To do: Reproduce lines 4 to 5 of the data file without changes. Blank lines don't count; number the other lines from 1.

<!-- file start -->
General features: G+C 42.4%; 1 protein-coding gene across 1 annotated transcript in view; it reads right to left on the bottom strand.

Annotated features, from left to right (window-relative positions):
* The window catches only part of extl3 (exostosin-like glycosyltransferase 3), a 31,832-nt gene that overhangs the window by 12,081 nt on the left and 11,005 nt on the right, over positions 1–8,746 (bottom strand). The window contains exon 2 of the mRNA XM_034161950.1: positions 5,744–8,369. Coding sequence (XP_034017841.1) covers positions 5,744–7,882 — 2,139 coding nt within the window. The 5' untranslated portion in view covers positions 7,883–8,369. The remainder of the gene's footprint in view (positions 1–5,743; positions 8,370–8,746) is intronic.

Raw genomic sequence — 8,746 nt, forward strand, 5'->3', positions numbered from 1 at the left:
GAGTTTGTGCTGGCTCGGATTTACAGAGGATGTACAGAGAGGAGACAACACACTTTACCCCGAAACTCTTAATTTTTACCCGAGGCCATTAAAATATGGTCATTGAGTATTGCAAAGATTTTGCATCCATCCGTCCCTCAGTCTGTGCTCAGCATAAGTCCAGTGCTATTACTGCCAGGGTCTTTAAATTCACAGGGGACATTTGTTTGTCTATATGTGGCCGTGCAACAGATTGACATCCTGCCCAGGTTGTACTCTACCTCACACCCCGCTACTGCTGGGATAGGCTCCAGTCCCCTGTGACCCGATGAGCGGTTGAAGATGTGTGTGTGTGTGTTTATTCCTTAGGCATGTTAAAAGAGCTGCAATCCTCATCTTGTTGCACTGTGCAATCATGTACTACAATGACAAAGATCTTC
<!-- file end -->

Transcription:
Raw genomic sequence — 8,746 nt, forward strand, 5'->3', positions numbered from 1 at the left:
GAGTTTGTGCTGGCTCGGATTTACAGAGGATGTACAGAGAGGAGACAACACACTTTACCCCGAAACTCTTAATTTTTACCCGAGGCCATTAAAATATGGTCATTGAGTATTGCAAAGATTTTGCATCCATCCGTCCCTCAGTCTGTGCTCAGCATAAGTCCAGTGCTATTACTGCCAGGGTCTTTAAATTCACAGGGGACATTTGTTTGTCTATATGTGGCCGTGCAACAGATTGACATCCTGCCCAGGTTGTACTCTACCTCACACCCCGCTACTGCTGGGATAGGCTCCAGTCCCCTGTGACCCGATGAGCGGTTGAAGATGTGTGTGTGTGTGTTTATTCCTTAGGCATGTTAAAAGAGCTGCAATCCTCATCTTGTTGCACTGTGCAATCATGTACTACAATGACAAAGATCTTC